Research: Do animals in class aid teaching?

From dogs in classrooms to farm visits – researchers want to find out if animals can help enhance learning and welfare

Amy Gibbons

Animals in education

Academics are launching a new study to investigate the extent to which bringing animals into the classroom may help boost pupils' literacy and empathy skills.

The research, carried out by Nottingham Trent University, aims to evaluate the impacts of "animal assisted interventions" on learning, to address a perceived lack of understanding in the area.

It is hoped the findings could be used to provide schools with additional advice, support and guidelines on best practice.

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The researchers say the use of animals in educational interventions has "grown in popularity over the years", but "little is known" about how exactly this is done, with approaches varying "significantly" from school to school.

Examples include children reading to dogs instead of a teacher or class, or learning about empathy through interactions with different animals.

"Animals are sometimes brought into classrooms by professional organisations or charities, or sometimes schools have them living on site," the university said.

"Staff may also bring their own pets – usually dogs – into school with them. Additionally, students may be taken to sites, such as farms, to visit the animals in the environment where they usually live."

It added: "The researchers want to identify what educators see as the benefits and also potential risks to involving animals in order to enhance learning – and to hear from schools who don't currently engage with animals in educational activities to understand the potential reasons."

Backed by the Society for Companion Animal Studies (SCAS), the academics intend to work with primary and secondary schools across the world.

Lauren Finka, an animal welfare expert in the university's school of animal, rural and environmental sciences, said: "The concept of including animals in educational settings to enhance student learning, concentration and wellbeing is becoming increasingly popular.

"Despite this, we know relatively little about how animals are actually being handled, managed and the activities they are involved in in these situations, and how this might impact both positively and negatively upon them.

"It's very likely that certain species and temperaments of animals are much more suited to be involved in these sorts of interventions than others but, as a starting point, we really just want to get a better idea of what species are being included and how.

"We hope that we can then use this information to highlight where further advice, support and guidelines could be targeted to ensure as much as possible that sessions are undertaken to the benefit of both the children and animals involved."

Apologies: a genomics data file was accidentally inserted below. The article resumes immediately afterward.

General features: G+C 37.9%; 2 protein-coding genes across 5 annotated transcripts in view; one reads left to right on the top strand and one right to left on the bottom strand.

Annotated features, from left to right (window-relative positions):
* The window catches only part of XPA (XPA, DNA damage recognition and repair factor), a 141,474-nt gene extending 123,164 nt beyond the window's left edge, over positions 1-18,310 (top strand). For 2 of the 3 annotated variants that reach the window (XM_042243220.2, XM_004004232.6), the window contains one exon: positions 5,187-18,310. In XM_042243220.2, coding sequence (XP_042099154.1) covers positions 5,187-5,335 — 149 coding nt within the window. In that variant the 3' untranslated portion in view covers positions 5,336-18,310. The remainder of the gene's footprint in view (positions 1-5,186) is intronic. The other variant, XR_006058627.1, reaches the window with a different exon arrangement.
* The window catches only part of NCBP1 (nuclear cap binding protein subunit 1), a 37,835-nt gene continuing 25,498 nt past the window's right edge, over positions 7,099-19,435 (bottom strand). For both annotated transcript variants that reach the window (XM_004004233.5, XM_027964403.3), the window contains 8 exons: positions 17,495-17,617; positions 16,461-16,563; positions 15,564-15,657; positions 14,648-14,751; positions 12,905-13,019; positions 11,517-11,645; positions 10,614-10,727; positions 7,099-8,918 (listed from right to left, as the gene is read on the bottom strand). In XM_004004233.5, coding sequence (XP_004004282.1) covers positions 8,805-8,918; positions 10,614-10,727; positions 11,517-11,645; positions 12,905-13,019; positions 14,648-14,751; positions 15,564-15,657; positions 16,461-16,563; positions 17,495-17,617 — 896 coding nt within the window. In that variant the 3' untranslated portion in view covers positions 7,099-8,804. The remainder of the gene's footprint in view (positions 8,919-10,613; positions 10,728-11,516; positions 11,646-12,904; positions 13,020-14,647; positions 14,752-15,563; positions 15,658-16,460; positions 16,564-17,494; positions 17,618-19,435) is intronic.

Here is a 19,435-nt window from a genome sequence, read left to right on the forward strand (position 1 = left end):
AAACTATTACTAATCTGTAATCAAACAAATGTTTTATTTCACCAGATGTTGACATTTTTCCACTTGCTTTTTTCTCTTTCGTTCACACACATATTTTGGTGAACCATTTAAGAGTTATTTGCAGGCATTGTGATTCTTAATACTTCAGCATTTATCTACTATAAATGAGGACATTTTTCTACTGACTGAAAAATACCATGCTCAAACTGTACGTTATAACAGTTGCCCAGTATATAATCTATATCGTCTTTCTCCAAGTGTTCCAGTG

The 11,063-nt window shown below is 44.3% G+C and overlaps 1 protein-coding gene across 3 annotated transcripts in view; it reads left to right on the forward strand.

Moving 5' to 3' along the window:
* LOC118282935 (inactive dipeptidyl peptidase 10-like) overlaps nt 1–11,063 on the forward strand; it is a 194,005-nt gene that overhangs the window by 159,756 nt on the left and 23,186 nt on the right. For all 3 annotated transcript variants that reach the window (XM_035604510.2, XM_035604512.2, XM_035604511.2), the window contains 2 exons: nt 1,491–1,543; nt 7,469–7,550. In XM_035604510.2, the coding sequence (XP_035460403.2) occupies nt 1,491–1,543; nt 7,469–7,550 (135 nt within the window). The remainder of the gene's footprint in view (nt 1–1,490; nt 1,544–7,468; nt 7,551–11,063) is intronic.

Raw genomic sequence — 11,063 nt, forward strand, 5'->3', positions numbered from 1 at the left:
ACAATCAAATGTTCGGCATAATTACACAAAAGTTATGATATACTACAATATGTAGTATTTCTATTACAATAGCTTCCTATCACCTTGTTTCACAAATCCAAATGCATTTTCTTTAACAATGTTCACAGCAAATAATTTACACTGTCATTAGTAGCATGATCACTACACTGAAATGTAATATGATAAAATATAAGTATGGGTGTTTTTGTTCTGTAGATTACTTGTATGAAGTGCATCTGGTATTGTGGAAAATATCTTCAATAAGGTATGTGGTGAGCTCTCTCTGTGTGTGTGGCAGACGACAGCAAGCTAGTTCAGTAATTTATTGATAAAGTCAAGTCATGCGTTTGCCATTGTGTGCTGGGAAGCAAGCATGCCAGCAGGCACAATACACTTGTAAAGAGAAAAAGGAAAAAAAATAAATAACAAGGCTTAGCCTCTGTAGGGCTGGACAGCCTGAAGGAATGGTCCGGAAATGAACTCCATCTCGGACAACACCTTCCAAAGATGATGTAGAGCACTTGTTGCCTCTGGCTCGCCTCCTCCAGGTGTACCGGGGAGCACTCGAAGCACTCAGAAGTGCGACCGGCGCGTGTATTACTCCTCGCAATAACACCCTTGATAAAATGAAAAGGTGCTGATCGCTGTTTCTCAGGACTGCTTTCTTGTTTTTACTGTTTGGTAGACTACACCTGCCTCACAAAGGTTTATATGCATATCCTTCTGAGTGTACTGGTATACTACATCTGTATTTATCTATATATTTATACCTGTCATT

Emma Vardy, a lecturer in the psychology department, said: "Animals, especially dogs, in educational contexts anecdotally offer numerous benefits to children.

"Learning to read is a complex skill to master and reading to a dog, for some children, can possibly alleviate fear associated with reading aloud, so that a child can practise reading, developing their reading skills in a safe and secure environment.

"There is little robust evidence, however, to support observations regarding the benefits of these activities, hence the need for our project.

"Furthermore, as well as the children, we need to consider the welfare of the animals in these situations and support educational settings to implement high-quality animal-assisted interventions, which benefit children and consider the animal's welfare."

Elizabeth Ormerod, chair of the SCAS, said: "The Society for Companion Animal Studies was delighted to award a grant to researchers at Nottingham Trent University to research the educational and therapeutic roles played by companion animals in schools, and about how their involvement is managed to help ensure safety and wellbeing for both children and animals.

"This global study, collating information from primary and secondary schools, will also provide information about the species involved and how they participate in the classroom setting. The knowledge obtained will enable the researchers to contribute to the development of best practice guidelines for safe practice and animal welfare in schools."

Those who work in a school, or any other educational setting, and would like to participate in the research can do so here.

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Amy Gibbons

Amy Gibbons

Amy Gibbons is a reporter at Tes

Find me on Twitter @tweetsbyames

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